The problem with the
<colorentry 0 255 255 0>
example is that there is no matching </colorentry> or
</colorentry 0 255 255 0>
Whoah... hang on. WHY is this a problem?
I've always seen these as "commands" and coded accordingly.
If you get a <bold> and then a </bold>, fine. If you get a <bold>
and never encounter the </bold>, still fine.
Maybe, maybe not. In a stack-based parser, this could be a real
pain in the neck. It also defeats auto-correction schemes to some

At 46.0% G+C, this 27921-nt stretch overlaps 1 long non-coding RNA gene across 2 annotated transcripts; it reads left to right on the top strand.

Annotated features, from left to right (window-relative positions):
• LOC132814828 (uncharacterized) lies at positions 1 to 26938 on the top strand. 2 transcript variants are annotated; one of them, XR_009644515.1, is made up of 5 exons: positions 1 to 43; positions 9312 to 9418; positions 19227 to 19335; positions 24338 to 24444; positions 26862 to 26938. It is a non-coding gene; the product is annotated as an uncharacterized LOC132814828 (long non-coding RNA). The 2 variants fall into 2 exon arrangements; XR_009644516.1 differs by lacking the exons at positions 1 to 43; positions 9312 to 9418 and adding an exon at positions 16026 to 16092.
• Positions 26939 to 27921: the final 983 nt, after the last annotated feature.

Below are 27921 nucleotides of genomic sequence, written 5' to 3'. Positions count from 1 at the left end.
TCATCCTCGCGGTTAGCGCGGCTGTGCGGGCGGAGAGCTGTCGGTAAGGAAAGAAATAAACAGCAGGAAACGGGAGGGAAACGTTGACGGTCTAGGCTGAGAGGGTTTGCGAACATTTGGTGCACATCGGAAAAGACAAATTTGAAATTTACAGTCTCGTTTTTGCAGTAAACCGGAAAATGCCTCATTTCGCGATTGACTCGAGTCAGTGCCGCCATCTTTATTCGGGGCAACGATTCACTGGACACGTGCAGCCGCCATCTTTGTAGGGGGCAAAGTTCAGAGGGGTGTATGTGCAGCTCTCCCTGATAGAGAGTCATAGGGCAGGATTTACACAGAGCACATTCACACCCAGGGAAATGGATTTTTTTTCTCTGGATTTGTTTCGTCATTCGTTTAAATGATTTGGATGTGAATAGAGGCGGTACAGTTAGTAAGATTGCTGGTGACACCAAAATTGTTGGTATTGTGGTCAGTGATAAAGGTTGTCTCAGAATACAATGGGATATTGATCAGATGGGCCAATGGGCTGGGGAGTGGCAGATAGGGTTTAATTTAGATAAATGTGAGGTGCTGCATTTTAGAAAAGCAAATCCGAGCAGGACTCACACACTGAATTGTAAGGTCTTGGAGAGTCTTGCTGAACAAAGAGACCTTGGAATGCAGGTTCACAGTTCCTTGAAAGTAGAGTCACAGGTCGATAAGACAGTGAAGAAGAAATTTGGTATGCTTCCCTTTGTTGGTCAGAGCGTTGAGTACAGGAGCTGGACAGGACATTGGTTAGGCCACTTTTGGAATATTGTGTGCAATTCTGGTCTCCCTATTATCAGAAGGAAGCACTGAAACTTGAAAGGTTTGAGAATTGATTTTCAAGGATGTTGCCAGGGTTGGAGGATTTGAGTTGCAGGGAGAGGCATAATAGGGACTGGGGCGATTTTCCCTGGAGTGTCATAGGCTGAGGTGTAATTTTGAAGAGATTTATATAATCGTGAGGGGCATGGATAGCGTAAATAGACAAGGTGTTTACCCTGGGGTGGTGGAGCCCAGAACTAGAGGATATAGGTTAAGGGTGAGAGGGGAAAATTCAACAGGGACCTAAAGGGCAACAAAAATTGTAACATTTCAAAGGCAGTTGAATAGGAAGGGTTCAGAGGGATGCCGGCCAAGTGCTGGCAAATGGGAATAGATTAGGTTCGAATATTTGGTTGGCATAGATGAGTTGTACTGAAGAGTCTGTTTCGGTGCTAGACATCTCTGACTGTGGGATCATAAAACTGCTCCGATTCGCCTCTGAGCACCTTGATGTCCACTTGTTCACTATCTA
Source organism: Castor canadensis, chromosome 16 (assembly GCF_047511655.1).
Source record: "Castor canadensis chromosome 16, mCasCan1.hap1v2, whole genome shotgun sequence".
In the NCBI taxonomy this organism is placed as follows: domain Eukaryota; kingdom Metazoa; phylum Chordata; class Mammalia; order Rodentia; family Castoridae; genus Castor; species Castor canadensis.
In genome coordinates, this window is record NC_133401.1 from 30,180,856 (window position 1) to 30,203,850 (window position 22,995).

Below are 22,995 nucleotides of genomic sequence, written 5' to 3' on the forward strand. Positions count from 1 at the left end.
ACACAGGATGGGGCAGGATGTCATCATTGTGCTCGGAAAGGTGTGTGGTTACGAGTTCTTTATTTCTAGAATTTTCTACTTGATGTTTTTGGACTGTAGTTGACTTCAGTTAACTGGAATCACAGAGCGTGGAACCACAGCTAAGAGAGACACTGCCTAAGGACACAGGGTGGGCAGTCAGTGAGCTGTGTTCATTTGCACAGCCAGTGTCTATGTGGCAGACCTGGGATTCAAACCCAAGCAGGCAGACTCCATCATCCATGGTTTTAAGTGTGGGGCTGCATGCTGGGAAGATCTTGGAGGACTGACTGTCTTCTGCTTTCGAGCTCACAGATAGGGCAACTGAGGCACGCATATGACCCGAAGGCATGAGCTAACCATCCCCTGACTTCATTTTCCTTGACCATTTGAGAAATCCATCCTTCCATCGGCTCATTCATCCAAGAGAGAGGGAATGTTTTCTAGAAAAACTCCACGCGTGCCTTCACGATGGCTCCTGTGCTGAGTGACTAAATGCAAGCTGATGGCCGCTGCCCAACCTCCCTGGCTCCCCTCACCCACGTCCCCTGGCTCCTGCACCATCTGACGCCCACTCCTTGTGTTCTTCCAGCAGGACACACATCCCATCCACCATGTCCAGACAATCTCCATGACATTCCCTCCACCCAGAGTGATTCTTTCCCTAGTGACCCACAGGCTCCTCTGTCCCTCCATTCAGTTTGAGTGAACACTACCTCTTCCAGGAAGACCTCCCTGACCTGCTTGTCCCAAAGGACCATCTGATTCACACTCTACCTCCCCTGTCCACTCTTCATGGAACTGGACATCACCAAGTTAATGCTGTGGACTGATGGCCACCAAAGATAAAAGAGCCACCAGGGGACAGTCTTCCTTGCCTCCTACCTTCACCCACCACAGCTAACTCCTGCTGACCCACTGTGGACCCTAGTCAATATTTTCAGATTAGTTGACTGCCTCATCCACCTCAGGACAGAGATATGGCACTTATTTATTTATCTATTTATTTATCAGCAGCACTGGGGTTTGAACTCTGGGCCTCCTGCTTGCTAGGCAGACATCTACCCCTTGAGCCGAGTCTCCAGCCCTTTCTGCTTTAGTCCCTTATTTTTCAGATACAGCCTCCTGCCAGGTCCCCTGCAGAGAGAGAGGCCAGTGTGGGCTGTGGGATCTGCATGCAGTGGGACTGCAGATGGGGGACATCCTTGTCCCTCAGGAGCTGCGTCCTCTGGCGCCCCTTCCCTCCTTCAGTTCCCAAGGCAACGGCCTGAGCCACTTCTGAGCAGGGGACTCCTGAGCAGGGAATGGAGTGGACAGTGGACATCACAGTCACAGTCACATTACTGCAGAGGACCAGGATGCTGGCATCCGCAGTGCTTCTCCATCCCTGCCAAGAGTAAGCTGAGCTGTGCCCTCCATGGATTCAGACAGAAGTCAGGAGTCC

extent. Have a look at the metamail richtext code which I added
auto-correction to in the lexical analysis: it attempts to rebalance
commands if the user stuffed something up (e.g. through hand-composition).
Unless there is a matching </> command or a different way to indicate
commands that don't need a </>, auto-correction and stack-based parsers
will be defeated.
For the colorentry example, I can't see anything wrong with (to define
<colorentry>red 255 0 0 blue 0 0 255</colorentry>
The extra bracketing cited by someone else seems unnecessary to me.